SCOTUS Rebukes Biden for Eviction Ban
The justices got it right this time, slamming the CDC’s abuse of power.
A president like Joe Biden is never content with merely one constitutional offense. No, if you’re willing to shred our nation’s credibility and leave 13 American troops dead because of dereliction of duty as commander-in-chief, you’re probably not bothered by other niceties like constitutional authority for pandemic mandates.
Take the CDC’s unconstitutional eviction moratorium, for example. The Supreme Court finally struck it down in a 6-3 ruling Thursday, but how did we get here?
The offense began with Congress. As part of its initial COVID relief efforts, Congress passed a temporary moratorium on home rental evictions to protect those who had lost their jobs due to the tanking economy. Money was allocated to pay landlords on behalf of tenants. By the time the moratorium expired in July 2020, however, Donald Trump told the CDC to renew it, and it was extended multiple times by both Trump and Biden.
In June of this year, the Supreme Court got it wrong, ruling that though the CDC didn’t have the authority for the moratorium, it was nearly expired anyway and Congress had allocated money that still needed time for dispersal.
How much money? Well, The Wall Street Journal reported earlier this week that “just $4.7 billion of almost $47 billion appropriated by Congress had reached tenants and landlords through July.” Nothing like the efficiency of government.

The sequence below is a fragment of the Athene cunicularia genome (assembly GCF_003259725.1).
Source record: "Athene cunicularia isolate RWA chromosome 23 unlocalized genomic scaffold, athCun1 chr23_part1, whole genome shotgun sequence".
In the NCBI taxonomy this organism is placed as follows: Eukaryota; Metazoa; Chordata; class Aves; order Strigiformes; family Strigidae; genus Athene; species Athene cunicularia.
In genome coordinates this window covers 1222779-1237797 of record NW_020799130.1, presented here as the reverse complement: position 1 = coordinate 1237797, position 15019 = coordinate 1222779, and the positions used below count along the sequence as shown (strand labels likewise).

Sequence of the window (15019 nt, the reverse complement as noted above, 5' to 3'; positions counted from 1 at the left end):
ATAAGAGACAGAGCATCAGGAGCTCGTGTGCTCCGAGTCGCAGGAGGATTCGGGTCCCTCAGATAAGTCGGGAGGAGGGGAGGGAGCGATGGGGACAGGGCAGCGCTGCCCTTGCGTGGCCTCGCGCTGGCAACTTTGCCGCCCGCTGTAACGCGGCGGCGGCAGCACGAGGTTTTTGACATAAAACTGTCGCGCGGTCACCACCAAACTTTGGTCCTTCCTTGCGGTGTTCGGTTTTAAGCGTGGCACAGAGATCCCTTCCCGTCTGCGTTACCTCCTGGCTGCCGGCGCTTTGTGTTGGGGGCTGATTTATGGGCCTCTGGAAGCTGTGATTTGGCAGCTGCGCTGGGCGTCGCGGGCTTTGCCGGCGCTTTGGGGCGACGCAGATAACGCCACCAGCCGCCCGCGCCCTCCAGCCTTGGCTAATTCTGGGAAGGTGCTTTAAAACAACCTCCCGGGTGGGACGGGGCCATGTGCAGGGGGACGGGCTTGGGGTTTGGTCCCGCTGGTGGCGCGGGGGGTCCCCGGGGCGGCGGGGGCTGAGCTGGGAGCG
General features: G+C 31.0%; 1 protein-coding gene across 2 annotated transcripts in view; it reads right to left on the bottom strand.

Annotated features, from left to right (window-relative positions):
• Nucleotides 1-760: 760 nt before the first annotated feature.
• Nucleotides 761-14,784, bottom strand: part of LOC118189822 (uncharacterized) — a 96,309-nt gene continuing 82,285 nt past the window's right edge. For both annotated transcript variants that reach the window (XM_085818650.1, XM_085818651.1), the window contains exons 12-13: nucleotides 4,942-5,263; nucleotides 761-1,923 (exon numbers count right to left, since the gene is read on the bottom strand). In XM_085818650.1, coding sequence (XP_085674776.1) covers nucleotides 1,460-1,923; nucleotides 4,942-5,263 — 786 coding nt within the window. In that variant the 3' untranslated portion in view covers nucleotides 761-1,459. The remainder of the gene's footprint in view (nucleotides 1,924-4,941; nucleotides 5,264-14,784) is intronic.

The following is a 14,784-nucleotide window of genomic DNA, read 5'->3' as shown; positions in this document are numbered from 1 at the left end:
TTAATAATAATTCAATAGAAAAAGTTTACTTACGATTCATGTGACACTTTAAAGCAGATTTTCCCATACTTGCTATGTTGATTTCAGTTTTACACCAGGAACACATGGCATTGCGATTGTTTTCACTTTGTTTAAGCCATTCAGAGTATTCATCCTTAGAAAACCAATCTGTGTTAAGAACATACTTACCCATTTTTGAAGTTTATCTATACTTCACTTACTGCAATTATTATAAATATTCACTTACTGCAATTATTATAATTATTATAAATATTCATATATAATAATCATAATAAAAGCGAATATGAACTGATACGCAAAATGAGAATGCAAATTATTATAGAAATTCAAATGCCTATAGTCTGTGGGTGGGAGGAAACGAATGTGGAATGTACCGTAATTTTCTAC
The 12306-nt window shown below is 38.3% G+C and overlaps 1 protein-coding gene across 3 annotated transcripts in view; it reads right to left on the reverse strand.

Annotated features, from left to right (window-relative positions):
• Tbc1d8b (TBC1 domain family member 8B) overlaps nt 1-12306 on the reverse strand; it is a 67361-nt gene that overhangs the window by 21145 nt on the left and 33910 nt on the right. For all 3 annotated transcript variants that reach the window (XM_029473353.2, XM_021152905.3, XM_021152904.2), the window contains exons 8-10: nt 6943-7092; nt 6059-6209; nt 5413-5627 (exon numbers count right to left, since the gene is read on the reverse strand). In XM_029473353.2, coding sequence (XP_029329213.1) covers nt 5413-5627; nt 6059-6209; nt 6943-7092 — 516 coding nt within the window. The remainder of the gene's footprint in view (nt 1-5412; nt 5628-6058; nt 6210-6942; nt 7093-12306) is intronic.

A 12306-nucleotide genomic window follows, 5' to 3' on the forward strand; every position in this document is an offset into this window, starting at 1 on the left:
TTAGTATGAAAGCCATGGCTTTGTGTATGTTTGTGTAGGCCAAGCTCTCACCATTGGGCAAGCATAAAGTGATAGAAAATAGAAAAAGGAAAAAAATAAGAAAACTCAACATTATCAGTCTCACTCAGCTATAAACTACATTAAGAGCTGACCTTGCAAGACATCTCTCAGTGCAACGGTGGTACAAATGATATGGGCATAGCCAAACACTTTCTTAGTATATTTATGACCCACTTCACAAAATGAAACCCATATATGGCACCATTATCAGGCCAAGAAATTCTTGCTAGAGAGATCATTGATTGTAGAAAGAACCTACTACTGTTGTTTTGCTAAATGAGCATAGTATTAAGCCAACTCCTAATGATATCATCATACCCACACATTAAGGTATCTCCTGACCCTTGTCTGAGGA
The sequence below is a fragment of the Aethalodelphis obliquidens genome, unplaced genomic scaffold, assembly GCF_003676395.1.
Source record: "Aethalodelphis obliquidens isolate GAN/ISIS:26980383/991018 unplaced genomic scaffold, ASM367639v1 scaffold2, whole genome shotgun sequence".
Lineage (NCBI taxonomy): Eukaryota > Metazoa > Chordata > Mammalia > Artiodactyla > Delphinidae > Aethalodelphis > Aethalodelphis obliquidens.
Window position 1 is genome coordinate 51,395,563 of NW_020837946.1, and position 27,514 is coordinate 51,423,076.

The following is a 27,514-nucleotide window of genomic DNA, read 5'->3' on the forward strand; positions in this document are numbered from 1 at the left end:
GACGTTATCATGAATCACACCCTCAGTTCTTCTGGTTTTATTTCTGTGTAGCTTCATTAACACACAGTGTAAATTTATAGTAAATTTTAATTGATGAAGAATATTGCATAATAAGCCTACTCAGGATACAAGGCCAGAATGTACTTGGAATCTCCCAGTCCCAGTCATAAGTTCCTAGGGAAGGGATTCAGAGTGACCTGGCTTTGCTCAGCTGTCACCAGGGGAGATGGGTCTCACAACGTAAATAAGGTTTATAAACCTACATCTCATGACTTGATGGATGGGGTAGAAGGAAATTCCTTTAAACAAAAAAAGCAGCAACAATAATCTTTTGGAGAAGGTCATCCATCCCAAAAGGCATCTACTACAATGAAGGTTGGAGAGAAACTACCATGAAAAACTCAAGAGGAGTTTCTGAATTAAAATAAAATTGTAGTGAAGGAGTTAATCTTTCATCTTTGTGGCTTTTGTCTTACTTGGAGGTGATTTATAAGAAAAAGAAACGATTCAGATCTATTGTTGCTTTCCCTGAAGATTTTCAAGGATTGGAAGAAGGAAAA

In early August, Biden extended the moratorium again (albeit a very slightly less expansive version) despite the Court’s June ruling that Congress must do the extending, and the case naturally made it back before the justices. The CDC’s lawyers argued that the agency’s “legal authority goes all the way to getting transmission to zero.” Moreover, “Just because that’s not factually an option doesn’t mean that they don’t have the legal authority to try.”
The Biden administration assumed the power to confine people to their own homes in order to argue that landlords can’t evict them. “It would be strange to hold that the government may combat infection by prohibiting the tenant from leaving his home,” the White House brief said, “but not by prohibiting the landlord from throwing him out.”
Could there be a more unlimited view of power?
Fortunately, this time, the justices got it right.
“It would be one thing if Congress had specifically authorized the action that the CDC has taken. But that has not happened,” the unsigned majority said. “Instead, the CDC has imposed a nationwide moratorium on evictions in reliance on a decades-old statute that authorizes it to implement measures like fumigation and pest extermination. It strains credulity to believe that this statute grants the CDC the sweeping authority that it asserts.”
No less a constitutional scholar than Joe Biden himself had already said upon his latest extension that “the bulk of the constitutional scholars say it’s not likely to pass constitutional muster.” It didn’t, even if more than a year too late.
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